THE ruling Zanu PF and opposition Movement for Democratic Change (MDC) have agreed to postpone next year’s crucial elections from March to June during ongoing talks in South Africa.
This comes after Pre
sident Robert Mugabe has signed into law the recent amendment to the constitution to introduce limited political and electoral reforms supported by both parties in parliament.
Well-informed sources close to the negotiations, which resumed in Pretoria on Tuesday, said yesterday the two parties agreed that the joint polls — presidential, parliamentary, senate and municipal — will now have to be moved to June to allow more time for preparations, subject to approval by their leaders.
The sources said Zanu PF and the MDC — which on September 30 agreed on a new draft constitution as part of the talks — have also agreed to amend provisions of the Access to Information and Protection of Privacy Act to relax the media operational environment and to facilitate a better implementation of the law under which four private newspapers were closed. This week Information minister Sikhanyiso Ndlovu re-organised the state-controlled Media and Information Commission to reconsider the case of the closed Daily News.
The sources said the two parties yesterday debated amendments to the Public Order and Security Act. While the parties agreed that every country needs security laws, especially after the terrorist bombings in the United States, they differed on the type of legislation needed in Zimbabwe. The MDC wants sections of Posa which have been used to ban its rallies removed. Piecemeal changes to this law are expected soon.
Zanu PF, represented by Patrick Chinamasa and Nicholas Goche, and the MDC whose delegates are Welshman Ncube and Tendai Biti are now also discussing the last item on the agenda — the political climate.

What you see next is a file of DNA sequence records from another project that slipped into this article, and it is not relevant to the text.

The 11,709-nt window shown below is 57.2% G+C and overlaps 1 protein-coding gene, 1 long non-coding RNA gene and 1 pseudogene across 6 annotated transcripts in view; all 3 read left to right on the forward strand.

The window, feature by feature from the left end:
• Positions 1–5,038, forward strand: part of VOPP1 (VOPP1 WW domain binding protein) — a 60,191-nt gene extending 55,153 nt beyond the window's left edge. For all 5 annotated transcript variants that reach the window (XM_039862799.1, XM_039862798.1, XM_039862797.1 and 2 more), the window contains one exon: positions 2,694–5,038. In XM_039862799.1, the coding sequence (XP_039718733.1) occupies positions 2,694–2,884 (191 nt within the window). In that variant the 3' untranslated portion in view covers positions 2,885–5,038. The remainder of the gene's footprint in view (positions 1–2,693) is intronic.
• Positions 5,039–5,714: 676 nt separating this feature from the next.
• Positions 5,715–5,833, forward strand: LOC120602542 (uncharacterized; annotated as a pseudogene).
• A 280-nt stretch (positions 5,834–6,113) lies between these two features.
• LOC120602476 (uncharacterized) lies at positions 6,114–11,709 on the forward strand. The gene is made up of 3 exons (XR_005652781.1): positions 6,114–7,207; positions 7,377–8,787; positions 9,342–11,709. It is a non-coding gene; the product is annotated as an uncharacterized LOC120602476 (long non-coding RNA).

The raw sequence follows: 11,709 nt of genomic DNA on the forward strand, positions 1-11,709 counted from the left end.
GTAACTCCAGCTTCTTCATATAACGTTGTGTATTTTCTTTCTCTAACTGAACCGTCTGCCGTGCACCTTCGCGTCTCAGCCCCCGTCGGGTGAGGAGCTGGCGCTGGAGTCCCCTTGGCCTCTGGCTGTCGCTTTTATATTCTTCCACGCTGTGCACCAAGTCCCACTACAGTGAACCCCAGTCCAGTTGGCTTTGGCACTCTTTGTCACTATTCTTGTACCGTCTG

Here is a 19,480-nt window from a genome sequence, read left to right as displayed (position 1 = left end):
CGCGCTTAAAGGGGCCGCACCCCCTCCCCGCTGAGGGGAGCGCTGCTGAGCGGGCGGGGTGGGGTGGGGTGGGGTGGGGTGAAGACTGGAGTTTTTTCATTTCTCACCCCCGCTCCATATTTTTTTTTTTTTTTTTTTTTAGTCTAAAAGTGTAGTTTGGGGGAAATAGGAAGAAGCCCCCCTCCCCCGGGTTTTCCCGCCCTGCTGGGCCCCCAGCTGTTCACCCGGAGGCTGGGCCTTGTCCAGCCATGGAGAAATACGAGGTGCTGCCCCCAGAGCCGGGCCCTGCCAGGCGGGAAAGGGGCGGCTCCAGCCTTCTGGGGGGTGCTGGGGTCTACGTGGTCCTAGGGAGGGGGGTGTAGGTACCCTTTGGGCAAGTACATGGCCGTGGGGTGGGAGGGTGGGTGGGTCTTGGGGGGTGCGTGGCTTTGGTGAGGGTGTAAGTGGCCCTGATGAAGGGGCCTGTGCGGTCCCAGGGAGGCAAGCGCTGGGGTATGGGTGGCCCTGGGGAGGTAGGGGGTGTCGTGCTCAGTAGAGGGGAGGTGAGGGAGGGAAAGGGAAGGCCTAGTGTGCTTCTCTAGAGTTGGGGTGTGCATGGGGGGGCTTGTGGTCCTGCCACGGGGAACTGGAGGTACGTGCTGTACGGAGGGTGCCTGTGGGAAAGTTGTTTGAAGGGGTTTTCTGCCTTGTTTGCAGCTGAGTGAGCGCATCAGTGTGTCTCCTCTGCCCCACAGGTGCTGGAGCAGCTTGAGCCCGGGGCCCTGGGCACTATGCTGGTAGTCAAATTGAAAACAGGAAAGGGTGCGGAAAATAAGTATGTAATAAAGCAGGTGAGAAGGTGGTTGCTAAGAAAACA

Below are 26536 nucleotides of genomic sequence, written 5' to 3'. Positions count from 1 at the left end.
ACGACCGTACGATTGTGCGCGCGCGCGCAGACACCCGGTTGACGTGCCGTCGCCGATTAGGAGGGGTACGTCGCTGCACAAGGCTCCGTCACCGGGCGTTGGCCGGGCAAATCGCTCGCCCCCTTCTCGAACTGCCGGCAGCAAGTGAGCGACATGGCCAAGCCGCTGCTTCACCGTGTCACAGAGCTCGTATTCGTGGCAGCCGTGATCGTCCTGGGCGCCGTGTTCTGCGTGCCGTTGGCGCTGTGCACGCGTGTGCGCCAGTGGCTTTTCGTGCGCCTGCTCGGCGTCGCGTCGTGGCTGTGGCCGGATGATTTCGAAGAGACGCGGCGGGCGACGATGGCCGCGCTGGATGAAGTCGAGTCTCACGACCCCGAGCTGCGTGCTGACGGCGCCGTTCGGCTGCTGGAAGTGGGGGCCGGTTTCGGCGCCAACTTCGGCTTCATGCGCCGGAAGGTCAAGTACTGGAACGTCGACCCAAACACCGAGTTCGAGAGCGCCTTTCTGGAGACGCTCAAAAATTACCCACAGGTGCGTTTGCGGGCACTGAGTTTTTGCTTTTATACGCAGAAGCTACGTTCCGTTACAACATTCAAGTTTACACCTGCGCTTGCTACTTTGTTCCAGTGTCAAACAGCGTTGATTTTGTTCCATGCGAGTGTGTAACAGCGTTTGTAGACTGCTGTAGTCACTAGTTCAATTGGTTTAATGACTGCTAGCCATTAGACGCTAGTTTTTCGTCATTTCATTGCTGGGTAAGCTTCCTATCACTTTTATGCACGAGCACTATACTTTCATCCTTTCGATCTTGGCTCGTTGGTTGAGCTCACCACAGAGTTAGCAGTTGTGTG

This week they were focusing on targeted sanctions imposed on Mugabe and his cronies as part of the negotiations. Under the item, they are also expected to discuss issues such as the de-militarisation of state institutions, the role of traditional chiefs in politics, use of state and donor food relief for political gain and foreign broadcasts to Zimbabwe.
When the parties resumed talks on Tuesday on the day of the deadline for the conclusion of talks they had only agreed on the draft constitution but had not reached an agreement on electoral laws, security legislation, and media laws because of disagreements. They had also not even started to discuss the political climate, the last item on the agenda.
After missing the October 30 deadline, the parties now expect to finish the talks on November 7 and sign the main agreement by November 15.
Although the polls are supposed to be held in March, delimitation of constituencies now done by the Zimbabwe Electoral Commission instead of the ad hoc Delimitation Commission has not yet started. Registration of voters is also still continuing.
Government is also struggling to mobilise enough money to finance the elections, which will almost certainly leave the fiscus virtually empty and fuel the worsening economic meltdown.
About $3,5 trillion is needed before the end of the year to print the voters’ roll. The Registrar General’s office has only received $110 billion so far. The department which has to print the voters’ roll is also unable to pay its bills due to a financial crisis.
Police — who are expected to undertake massive recruitment for the elections — are also facing serious financial problems. Deputy police commissioner Levy Sibanda said this week their $1,5 trillion budget was now almost exhausted, with only $85 billion remaining.
The amount is only enough to cover the police’s expenses for a month. Sibanda said police are now unable to pay their bills as well. This all indicates a lack of preparedness for the elections. — Staff Writer.